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Tartu - European Capital of Culture 2024

Tartu, with its population of around 100,000 in an area of 154 square kilometres, is the second largest city in Estonia. The first written records of Tartu date from 1030, making it the oldest city in the Baltic States.

Tartu has all the best of the globally new but with the local advantage – the costs are lower, security is higher and the air is cleaner than in Tallinn, Helsinki or New York. The city successfully combines modern infrastructure and facilities with a green and friendly environment. A serene park with medieval ruins and a river running through the city give it a romantic allure. Part of its appeal is the way Tartu blends old and new – walking through the city, one can literally touch its history, at the same time feeling a renewed energy and curiosity about what the future will bring.

At every corner in Tartu, there are concert venues, exhibition halls, theatres, churches, museums and charming little cafés as well as various pubs and restaurants. An inseparable part of the city is its students who comprise around a quarter of the population and generate a lot of fun and energy. There is a lively cultural scene with something for every taste as exciting events and festivals take place all year round.

Tartu 2024

Tartu together with Southern Estonia is the European Capital of Culture in 2024.

Tartu 2024
 is the main event in Estonia in 2024, and the largest regional cooperation project between Tartu and Southern Estonia.

The year-long programme in Tartu and Southern Estonia presents the story of the Arts of Survival – the knowledge, skills, and values that will help us lead a good life in the future, and everything that we endorse, cherish, share with and learn from Europe. The four most important Arts of Survival featured in the Tartu 2024 programme are uniqueness, sustainability, awareness, and co-creation.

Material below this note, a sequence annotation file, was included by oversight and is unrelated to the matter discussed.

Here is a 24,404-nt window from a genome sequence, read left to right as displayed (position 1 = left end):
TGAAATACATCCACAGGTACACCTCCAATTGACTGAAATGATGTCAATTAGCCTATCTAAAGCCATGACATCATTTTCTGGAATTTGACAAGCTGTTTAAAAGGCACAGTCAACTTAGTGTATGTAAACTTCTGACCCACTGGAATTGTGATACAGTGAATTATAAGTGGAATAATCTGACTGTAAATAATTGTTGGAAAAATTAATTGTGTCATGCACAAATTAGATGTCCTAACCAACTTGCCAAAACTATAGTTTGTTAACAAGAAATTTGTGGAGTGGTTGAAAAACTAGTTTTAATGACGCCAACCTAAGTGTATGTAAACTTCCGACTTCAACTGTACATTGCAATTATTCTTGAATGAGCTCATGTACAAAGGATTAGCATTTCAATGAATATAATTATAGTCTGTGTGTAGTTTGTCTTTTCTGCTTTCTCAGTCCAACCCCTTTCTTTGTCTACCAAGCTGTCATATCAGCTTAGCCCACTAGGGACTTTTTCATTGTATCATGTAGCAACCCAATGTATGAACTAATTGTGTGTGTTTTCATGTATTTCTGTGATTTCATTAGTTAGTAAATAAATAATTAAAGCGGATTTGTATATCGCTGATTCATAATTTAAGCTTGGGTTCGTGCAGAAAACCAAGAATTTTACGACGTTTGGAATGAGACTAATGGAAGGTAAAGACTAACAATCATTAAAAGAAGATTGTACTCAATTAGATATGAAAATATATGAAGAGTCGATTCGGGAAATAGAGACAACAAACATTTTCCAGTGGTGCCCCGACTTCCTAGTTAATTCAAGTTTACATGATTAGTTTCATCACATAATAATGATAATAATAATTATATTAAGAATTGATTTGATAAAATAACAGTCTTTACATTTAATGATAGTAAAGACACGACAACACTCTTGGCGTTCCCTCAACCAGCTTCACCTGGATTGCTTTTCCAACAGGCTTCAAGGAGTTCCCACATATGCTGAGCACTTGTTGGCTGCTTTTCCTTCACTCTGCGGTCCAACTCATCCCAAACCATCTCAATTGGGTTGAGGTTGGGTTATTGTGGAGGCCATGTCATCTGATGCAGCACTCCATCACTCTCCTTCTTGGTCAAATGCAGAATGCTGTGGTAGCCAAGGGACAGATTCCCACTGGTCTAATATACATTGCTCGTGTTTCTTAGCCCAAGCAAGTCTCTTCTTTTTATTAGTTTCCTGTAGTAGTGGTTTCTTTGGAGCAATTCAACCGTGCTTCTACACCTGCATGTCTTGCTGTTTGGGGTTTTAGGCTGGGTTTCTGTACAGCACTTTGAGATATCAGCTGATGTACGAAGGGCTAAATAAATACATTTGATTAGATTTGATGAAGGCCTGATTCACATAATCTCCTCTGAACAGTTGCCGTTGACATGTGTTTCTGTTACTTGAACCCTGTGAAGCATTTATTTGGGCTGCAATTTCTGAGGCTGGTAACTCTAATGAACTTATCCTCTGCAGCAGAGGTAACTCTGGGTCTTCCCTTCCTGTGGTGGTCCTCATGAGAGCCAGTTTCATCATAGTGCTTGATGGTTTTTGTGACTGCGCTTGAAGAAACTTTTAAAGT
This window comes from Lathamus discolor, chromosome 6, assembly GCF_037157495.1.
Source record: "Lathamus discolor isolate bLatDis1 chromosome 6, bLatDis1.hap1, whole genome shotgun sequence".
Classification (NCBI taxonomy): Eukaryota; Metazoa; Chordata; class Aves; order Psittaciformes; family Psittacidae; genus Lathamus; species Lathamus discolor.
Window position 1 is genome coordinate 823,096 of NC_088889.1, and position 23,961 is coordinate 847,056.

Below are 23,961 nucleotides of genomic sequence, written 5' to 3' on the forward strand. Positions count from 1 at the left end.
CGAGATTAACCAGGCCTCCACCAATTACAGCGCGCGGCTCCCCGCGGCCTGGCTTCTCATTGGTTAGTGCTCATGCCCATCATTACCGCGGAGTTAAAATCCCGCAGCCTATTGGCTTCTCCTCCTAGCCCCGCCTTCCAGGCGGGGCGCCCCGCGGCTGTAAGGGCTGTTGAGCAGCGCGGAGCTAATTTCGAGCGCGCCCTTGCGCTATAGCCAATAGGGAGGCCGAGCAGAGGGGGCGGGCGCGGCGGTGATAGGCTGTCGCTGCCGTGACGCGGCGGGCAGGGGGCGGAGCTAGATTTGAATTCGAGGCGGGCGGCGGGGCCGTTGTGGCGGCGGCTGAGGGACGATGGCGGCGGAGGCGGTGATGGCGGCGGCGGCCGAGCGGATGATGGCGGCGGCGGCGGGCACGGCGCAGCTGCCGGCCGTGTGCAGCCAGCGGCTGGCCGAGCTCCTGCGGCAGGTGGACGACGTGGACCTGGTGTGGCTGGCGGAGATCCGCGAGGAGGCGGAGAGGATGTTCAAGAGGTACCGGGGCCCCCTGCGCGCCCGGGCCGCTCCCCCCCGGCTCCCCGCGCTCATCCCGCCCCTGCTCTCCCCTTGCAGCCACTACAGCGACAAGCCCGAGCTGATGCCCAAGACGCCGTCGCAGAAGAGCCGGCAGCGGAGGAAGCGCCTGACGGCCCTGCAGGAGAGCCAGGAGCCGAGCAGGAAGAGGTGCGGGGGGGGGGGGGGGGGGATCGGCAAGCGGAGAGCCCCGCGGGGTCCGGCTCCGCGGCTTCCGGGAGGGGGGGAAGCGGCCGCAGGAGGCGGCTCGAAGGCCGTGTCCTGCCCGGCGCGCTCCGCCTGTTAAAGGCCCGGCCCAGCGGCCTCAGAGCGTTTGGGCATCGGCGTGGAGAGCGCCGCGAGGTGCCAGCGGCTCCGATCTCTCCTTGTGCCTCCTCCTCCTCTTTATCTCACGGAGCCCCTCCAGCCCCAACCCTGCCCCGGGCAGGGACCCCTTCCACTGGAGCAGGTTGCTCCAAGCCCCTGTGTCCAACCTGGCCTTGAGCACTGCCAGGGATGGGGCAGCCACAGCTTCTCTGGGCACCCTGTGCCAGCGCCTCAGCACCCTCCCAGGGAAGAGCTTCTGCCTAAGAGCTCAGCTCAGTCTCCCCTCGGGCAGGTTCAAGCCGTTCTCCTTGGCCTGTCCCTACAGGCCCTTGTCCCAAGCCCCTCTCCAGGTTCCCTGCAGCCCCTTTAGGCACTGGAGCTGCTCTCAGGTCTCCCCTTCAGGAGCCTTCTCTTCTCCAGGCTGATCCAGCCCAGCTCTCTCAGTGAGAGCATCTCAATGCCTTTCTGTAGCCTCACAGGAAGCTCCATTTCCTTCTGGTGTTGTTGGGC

Tartu 2024 brings over 1000 events to Tartu and Southern Estonia. Learn more about the programme here.

Places definately worth to visit

Estonian National Museum
Muuseumi tee 2, Tartu

The Estonian National Museum was founded in Tartu in 1909 on the initiative and with the support of the nation – with the task to protect and develop the history and culture of Estonia. Today, Estonian National Museum preserves the feeling of continuity and tradition. The museum is the generator and developer of cultural dialogue which links the past and the future.

Emajõgi – Mother River

The Emajõgi River connects Lake Võrtsjärv and Lake Peipus, and is the only river in Estonia that is fully navigable. The river, known in the Middle Ages as an important trade route, connected the western Hanseatic cities to Pskov and Novgorod, and is nowadays one of the most important symbols of the city of Tartu. Marshy banks, which are characteristic of the Emajõgi River, have made building bridges as well as crossing the river difficult over the centuries. Within the city limits of Tartu, the Emajõgi River has five bridges for vehicles and two pedestrian bridges, several docks (including the guest dock in front of the building Atlantis) and five boat harbours.

Colourful street art

There aren’t very many cities in Europe where graffiti is created in cooperation with city authorities. With its colourful and versatile street art, Tartu is just one of these cities. While strolling down main streets and smaller side streets, you will quite often encounter interesting masterpieces or slogans with graffiti motifs and drawings.